Presented in partnership with the Queensland Film Festival and the Czech and Slovak Film Festival of Australia.
Slovak-born Juraj Herz (b. 1934) remains one of the great unsung directors of Czechoslovakia's "golden '60s." Denied entrance to Prague's storied film school FAMU, having already studied puppetry and design, and with his greatest films emerging after the 1968 Soviet invasion, he has too often been overlooked in accounts of the Czechoslovak New Wave, notwithstanding that he directed a superb episode of Pearls of the Deep, 1965's omnibus film oft cited as a manifesto for the nascent movement (even if The Junk Shop was ultimately released separately) – or that his febrile 1972 doppelgänger fantasia Morgiana is widely considered the New Wave's very last gasp.
Interned in the Ravensbrück concentration camp aged ten, Herz's apprenticeship in film included assistant director duties on Ján Kadár and Elmar Klos' Academy Award-winning The Shop on the Main Street. Kadár admitted, "the foot of that Oscar belongs to Herz," whose expressionist 1968 masterpiece The Cremator would pitch Kadár and Klos' film's themes of the Holocaust and conformism into exponentially darker comedic territory. With that same year's Soviet crushing of the Prague Spring demanding there be no further smuggling of political commentary into film narratives, Herz turned to period films and fairytales.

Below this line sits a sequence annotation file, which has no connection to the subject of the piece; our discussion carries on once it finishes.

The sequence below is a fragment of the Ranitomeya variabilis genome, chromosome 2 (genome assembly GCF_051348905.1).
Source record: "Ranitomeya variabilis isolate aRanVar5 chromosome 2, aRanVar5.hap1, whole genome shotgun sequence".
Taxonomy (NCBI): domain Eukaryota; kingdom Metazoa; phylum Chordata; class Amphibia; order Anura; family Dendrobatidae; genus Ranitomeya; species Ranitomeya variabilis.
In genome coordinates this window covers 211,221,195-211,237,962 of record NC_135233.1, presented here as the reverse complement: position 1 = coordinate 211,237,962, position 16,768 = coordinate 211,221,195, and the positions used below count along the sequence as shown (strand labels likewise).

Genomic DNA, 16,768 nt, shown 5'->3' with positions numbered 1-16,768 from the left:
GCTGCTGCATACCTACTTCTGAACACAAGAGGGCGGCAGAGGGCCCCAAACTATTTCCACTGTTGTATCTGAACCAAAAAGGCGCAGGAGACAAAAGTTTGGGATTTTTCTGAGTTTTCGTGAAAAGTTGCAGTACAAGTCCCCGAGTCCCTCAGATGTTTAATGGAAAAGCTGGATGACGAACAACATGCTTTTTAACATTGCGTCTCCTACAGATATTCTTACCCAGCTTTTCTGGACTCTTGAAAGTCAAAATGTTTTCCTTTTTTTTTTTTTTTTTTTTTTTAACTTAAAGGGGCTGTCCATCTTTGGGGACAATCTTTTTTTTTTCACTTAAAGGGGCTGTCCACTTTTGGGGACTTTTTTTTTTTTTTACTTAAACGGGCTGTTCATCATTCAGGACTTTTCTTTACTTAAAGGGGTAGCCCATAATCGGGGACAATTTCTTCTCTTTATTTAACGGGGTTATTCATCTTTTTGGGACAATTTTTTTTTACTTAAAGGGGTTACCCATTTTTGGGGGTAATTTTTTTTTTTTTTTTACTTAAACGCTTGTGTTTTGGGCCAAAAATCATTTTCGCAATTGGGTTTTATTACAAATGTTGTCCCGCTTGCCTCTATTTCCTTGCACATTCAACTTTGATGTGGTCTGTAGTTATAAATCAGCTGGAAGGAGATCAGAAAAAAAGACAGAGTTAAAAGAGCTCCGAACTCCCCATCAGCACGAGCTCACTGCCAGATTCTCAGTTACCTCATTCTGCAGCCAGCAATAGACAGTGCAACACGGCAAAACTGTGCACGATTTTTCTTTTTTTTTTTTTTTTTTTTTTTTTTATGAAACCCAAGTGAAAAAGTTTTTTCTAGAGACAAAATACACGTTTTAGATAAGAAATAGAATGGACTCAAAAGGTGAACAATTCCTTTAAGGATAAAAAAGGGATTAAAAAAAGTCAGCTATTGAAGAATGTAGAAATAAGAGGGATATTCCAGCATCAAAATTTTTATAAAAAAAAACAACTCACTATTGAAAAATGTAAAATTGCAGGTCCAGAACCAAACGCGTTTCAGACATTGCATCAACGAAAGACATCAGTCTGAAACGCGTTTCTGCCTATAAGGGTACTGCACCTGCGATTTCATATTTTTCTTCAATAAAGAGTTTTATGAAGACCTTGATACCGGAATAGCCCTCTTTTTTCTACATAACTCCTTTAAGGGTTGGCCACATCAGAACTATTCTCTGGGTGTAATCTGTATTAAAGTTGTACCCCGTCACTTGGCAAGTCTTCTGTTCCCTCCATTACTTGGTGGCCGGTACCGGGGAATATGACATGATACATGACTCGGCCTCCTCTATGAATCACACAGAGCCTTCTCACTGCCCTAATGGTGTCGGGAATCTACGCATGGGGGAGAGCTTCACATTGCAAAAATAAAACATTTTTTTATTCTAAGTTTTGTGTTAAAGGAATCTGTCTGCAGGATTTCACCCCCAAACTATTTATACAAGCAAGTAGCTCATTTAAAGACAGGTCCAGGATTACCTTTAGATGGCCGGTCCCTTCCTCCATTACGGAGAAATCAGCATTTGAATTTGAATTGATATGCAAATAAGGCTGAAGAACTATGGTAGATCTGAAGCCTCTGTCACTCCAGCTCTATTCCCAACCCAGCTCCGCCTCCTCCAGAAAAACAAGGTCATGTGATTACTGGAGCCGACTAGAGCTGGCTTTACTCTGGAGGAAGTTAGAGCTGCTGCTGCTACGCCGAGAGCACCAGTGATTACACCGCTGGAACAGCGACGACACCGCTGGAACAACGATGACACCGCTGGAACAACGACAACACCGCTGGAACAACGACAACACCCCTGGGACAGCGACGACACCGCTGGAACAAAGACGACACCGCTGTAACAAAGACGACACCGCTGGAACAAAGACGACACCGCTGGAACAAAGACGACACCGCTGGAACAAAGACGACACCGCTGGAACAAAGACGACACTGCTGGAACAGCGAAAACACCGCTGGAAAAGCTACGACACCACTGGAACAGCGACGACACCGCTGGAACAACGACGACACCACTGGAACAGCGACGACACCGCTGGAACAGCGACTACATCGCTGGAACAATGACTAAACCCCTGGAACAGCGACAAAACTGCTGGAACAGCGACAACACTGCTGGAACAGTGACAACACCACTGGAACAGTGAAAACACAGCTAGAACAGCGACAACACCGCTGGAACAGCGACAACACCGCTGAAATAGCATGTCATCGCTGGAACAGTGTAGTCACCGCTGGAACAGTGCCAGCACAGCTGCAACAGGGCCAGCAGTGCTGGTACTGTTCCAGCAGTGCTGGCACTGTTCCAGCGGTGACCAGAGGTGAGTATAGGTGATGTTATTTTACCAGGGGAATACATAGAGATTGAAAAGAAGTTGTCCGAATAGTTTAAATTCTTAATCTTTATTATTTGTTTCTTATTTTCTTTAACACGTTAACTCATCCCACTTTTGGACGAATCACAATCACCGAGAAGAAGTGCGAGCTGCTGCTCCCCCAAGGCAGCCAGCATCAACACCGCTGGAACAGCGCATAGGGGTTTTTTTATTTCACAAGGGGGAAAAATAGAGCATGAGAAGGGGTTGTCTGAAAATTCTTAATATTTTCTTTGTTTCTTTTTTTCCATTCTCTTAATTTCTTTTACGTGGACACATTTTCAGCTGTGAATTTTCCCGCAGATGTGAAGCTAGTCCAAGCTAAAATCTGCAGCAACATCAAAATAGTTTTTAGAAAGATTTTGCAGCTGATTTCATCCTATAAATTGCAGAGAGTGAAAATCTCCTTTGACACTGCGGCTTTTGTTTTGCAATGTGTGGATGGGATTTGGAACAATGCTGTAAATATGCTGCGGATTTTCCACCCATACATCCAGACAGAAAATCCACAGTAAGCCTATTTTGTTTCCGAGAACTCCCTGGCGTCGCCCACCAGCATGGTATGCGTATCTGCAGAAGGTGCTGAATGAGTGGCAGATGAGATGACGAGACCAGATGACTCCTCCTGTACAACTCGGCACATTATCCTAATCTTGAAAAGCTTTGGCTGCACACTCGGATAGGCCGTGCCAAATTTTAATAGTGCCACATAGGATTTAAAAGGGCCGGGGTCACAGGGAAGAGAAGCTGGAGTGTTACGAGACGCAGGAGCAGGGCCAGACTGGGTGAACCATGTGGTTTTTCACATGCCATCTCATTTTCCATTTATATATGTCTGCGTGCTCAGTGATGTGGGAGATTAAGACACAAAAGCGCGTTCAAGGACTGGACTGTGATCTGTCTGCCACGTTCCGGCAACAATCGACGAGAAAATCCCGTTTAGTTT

This season of imported prints is rounded out by three hyper-stylised examples of his brilliant work cross-pollinating these ostensibly unprovocative genres, which for all their abundant aesthetic pleasures still present a reliably pessimistic take on the human condition.
Prints for this program are courtesy of The National Film Archive in Prague. Film notes by Cerise Howard.